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The second victims’ experience and related factors among medical staff

The second victims’ experience and related factors among medical staff The purpose of this paper is to determine the second victims’ experience and its related factors among medical staff.Design/methodology/approachThis research is a cross-sectional study that was conducted in public hospitals of Sanandaj, west of Iran, in 2017. The sample consisted of 338 medical staff including physicians, nurses and mid-wives. A self-report questionnaire was used for data collection. Descriptive statistics, cross-tabs and χ2 test were used for data analysis using SPSS20.FindingsA total of 51.5 percent (n=174) of the medical staff had experienced medical error in the past year, of which 90.2 percent (n=157) had at least one of the symptoms of “second victims.” Tachycardia and sleep disturbances were the most commonly referred physical symptoms with 73 and 51.7 percent, respectively. Also, repetitive/intrusive memories and fear of reputation damage were the most commonly referred psychosocial symptoms with 68.3 and 51.7 percent, respectively. The experience of physical and psychosocial symptoms was different according to the occupational category. In addition, there was a significant association between the experience of physical symptoms with the hospital administrators’ awareness of medical errors and the consequences of medical errors for patients.Practical implicationsAdoption of coping strategies, including learning from medical errors as well as hospital administrators’ support from second victims, is recommended. It is also suggested that medical staff be informed about the consequences of medical errors as well as physical and psychological symptoms of second victims so that they can ask for help from managers and colleagues when the symptoms occur.Originality/valueThis study outlines the prevalence, the most psychological and physical symptoms, and the demographic and occupational factors associated with the second victim phenomenon in medical staff. Also, the most important strategies for coping with this phenomenon are prioritized from the perspective of medical staff. http://www.deepdyve.com/assets/images/DeepDyve-Logo-lg.png International Journal of Workplace Health Management Emerald Publishing

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Publisher
Emerald Publishing
Copyright
© Emerald Publishing Limited
ISSN
1753-8351
DOI
10.1108/ijwhm-07-2018-0087
Publisher site
See Article on Publisher Site

Abstract

The purpose of this paper is to determine the second victims’ experience and its related factors among medical staff.Design/methodology/approachThis research is a cross-sectional study that was conducted in public hospitals of Sanandaj, west of Iran, in 2017. The sample consisted of 338 medical staff including physicians, nurses and mid-wives. A self-report questionnaire was used for data collection. Descriptive statistics, cross-tabs and χ2 test were used for data analysis using SPSS20.FindingsA total of 51.5 percent (n=174) of the medical staff had experienced medical error in the past year, of which 90.2 percent (n=157) had at least one of the symptoms of “second victims.” Tachycardia and sleep disturbances were the most commonly referred physical symptoms with 73 and 51.7 percent, respectively. Also, repetitive/intrusive memories and fear of reputation damage were the most commonly referred psychosocial symptoms with 68.3 and 51.7 percent, respectively. The experience of physical and psychosocial symptoms was different according to the occupational category. In addition, there was a significant association between the experience of physical symptoms with the hospital administrators’ awareness of medical errors and the consequences of medical errors for patients.Practical implicationsAdoption of coping strategies, including learning from medical errors as well as hospital administrators’ support from second victims, is recommended. It is also suggested that medical staff be informed about the consequences of medical errors as well as physical and psychological symptoms of second victims so that they can ask for help from managers and colleagues when the symptoms occur.Originality/valueThis study outlines the prevalence, the most psychological and physical symptoms, and the demographic and occupational factors associated with the second victim phenomenon in medical staff. Also, the most important strategies for coping with this phenomenon are prioritized from the perspective of medical staff.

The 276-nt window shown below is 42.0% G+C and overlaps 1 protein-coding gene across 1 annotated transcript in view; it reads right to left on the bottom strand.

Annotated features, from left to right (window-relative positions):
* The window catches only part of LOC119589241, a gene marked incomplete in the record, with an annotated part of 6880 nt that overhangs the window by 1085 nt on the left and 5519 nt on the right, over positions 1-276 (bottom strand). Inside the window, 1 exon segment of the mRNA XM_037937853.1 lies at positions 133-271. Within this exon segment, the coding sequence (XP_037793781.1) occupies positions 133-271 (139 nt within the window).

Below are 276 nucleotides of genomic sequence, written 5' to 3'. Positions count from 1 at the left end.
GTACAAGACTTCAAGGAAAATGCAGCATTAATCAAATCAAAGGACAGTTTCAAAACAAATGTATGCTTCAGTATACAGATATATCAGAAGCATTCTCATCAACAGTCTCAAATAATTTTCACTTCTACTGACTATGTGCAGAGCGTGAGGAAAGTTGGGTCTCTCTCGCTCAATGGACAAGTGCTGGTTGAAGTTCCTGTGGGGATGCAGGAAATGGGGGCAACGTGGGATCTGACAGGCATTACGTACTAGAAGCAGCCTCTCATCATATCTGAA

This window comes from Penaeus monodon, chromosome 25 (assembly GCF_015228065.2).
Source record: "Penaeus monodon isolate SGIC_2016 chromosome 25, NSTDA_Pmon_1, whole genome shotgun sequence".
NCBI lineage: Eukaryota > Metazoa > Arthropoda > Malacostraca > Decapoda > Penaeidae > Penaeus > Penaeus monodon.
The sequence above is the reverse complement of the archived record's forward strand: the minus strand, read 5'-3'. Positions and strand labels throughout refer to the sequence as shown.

Journal

International Journal of Workplace Health ManagementEmerald Publishing

Published: May 15, 2019

Keywords: Iran; Medical error; Medical staff; Adverse event; Second victim

References